Phillips Curve


Origins of the Phillips Curve

In 1958, a British economist named A. W. Phillips found a negative relationship between inflation and unemployment. That is, years of high inflation are associated with low unemployment. This negative relationship has been found for other countries and is known as the Phillips curve. The Phillips curve appears to offer policymakers a menu of inflation and unemployment choices. In order to achieve lower unemployment, one needs only choose a higher rate of inflation.


What is the Phillips Curve?

The Phillips curve shows the combinations of inflation and unemployment that arise in the short run as shifts in the aggregate-demand curve move along a short-run aggregate-supply curve. For example, an increase in aggregate demand moves the economy along a short-run aggregate-supply curve to a higher price level, a higher level of output, and a lower level of unemployment. [1]

Although it was discovered to be invalid in the long run, Phillips curve has been used in varied and modified forms to understand inflation. The evolution of Phillips curve doctrine before 1975 is widely accepted and no longer elicits much debate. The discovery by Phillips and his disciples Samuelson‐Solow of an inverse relationship between inflation and unemployment briefly suggested an exploitable policy tradeoff that was destroyed by the Friedman‐Phelps natural rate hypothesis of the late 1960s.


The development of the Phillips Curve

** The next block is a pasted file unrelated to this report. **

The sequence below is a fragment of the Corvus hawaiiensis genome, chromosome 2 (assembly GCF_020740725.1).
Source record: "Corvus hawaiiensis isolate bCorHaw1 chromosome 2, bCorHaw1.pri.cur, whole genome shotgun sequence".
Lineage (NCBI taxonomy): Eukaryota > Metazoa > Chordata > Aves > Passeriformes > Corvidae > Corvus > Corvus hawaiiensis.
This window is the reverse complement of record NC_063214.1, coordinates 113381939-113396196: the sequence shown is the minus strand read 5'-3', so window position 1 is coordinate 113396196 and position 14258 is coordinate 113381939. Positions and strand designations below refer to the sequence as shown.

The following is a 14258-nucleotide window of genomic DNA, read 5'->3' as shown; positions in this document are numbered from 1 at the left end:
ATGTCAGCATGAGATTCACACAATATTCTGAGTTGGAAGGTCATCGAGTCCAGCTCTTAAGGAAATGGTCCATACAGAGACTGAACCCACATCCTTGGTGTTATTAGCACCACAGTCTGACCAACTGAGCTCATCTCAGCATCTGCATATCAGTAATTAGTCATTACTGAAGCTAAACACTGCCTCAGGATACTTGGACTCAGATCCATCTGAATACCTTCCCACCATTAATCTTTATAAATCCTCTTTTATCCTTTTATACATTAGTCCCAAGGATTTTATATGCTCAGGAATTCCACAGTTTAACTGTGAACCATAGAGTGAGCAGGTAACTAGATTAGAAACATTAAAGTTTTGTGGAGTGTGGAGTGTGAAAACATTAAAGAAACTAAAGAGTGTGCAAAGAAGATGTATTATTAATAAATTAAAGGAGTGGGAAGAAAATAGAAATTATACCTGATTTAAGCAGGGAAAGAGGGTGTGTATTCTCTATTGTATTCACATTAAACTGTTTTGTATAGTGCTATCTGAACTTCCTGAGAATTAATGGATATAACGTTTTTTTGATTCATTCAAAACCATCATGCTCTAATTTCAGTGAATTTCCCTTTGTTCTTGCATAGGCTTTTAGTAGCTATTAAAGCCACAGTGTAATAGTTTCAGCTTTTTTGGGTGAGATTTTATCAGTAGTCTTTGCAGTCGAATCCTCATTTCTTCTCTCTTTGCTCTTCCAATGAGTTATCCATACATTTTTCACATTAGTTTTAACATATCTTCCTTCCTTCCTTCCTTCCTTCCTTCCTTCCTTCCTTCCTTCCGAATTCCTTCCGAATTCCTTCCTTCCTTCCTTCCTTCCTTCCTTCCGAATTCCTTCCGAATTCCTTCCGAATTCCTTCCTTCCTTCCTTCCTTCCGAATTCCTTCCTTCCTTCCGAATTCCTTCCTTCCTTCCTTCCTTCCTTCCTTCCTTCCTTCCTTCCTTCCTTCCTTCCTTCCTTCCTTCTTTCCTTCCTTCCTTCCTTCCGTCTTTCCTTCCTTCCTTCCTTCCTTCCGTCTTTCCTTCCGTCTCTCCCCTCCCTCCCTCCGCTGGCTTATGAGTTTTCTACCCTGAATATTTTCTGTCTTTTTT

However, after 1975 the Phillips curve literature bifurcated into two lines of research which since then have not had any connection between them. Along the left fork in the road (more commonly known as Gordon’s triangle model), it was revived by importing micro demand and supply analysis into macroeconomics. There was no assumption that unemployment and inflation are negatively correlated.

The right fork in the road built models responsive to current and anticipated changes in policy. Important elements of this side include policy credibility, models of the strategies of policymakers and private agents forming expectations, and the New Keynesian Phillips Curve (NKPC) which derives a forward looking Phillips curve from alternative theories of price stickiness. The common feature of these theories is the absence of inertia, the exclusion of any explicit supply shock variables, the ability of expected inflation to jump in response to new information, and alternative barriers to accurate expectation formation due to such frictions as rational inattention. [2]

More recent economic analysis of the trade-off between inflation and unemployment considerably modifies the simplistic stable Phillips curve theory of the past. It is now recognized that both labor and management incorporate their expectations about the likely future rate of inflation into their bargaining positions in wage negotiations, since it is the real purchasing power of the future wage payments rather than simply the nominal number of currency units that matter to them. As average inflation rates in the industrial countries rose over time, labor and management eventually began adjusting their inflationary expectations for the future upward as well, and wage settlements began to reflect these higher long-term expectations.

As a result, the Phillips curve shifts upward and outward to a higher level, further away from the origin of the graph. Government policy makers now can lower unemployment rates (in the short to medium term) only by creating a rate of inflation even more rapid than the public previously had come to expect — and this works for only so long as it takes the public to adjust their expectations upward in the light of their new experiences. [3]


  1. Principles of Economics by N. Gregory Mankiw – South-Western Cengage Learning – December 2010
  2. The History of the Phillips Curve: Consensus and Bifurcation by Robert J. Gordon – Northwestern University, NBER, and CEPR – March 7, 2009




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